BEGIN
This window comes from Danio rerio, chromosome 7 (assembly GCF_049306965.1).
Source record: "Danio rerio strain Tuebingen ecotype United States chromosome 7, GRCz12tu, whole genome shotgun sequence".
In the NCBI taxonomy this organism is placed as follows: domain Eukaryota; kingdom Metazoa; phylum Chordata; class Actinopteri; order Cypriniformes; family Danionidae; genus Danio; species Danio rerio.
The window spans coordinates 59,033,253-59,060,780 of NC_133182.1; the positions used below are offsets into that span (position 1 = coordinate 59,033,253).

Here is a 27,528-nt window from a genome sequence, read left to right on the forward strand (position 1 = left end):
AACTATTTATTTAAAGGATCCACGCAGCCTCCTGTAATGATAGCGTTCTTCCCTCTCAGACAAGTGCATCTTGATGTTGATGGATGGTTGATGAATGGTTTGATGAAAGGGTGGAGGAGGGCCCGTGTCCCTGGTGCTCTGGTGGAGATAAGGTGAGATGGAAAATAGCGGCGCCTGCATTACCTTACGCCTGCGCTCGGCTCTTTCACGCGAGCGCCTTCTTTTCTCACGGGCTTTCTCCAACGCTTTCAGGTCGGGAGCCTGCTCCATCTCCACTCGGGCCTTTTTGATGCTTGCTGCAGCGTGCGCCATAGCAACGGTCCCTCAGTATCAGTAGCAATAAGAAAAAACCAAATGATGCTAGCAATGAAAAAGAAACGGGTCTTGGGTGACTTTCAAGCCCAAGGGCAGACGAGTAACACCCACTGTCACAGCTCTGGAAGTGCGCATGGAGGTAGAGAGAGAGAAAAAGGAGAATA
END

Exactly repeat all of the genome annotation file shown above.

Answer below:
This window comes from Danio rerio, chromosome 7 (assembly GCF_049306965.1).
Source record: "Danio rerio strain Tuebingen ecotype United States chromosome 7, GRCz12tu, whole genome shotgun sequence".
In the NCBI taxonomy this organism is placed as follows: domain Eukaryota; kingdom Metazoa; phylum Chordata; class Actinopteri; order Cypriniformes; family Danionidae; genus Danio; species Danio rerio.
The window spans coordinates 59,033,253-59,060,780 of NC_133182.1; the positions used below are offsets into that span (position 1 = coordinate 59,033,253).

Here is a 27,528-nt window from a genome sequence, read left to right on the forward strand (position 1 = left end):
AACTATTTATTTAAAGGATCCACGCAGCCTCCTGTAATGATAGCGTTCTTCCCTCTCAGACAAGTGCATCTTGATGTTGATGGATGGTTGATGAATGGTTTGATGAAAGGGTGGAGGAGGGCCCGTGTCCCTGGTGCTCTGGTGGAGATAAGGTGAGATGGAAAATAGCGGCGCCTGCATTACCTTACGCCTGCGCTCGGCTCTTTCACGCGAGCGCCTTCTTTTCTCACGGGCTTTCTCCAACGCTTTCAGGTCGGGAGCCTGCTCCATCTCCACTCGGGCCTTTTTGATGCTTGCTGCAGCGTGCGCCATAGCAACGGTCCCTCAGTATCAGTAGCAATAAGAAAAAACCAAATGATGCTAGCAATGAAAAAGAAACGGGTCTTGGGTGACTTTCAAGCCCAAGGGCAGACGAGTAACACCCACTGTCACAGCTCTGGAAGTGCGCATGGAGGTAGAGAGAGAGAAAAAGGAGAATA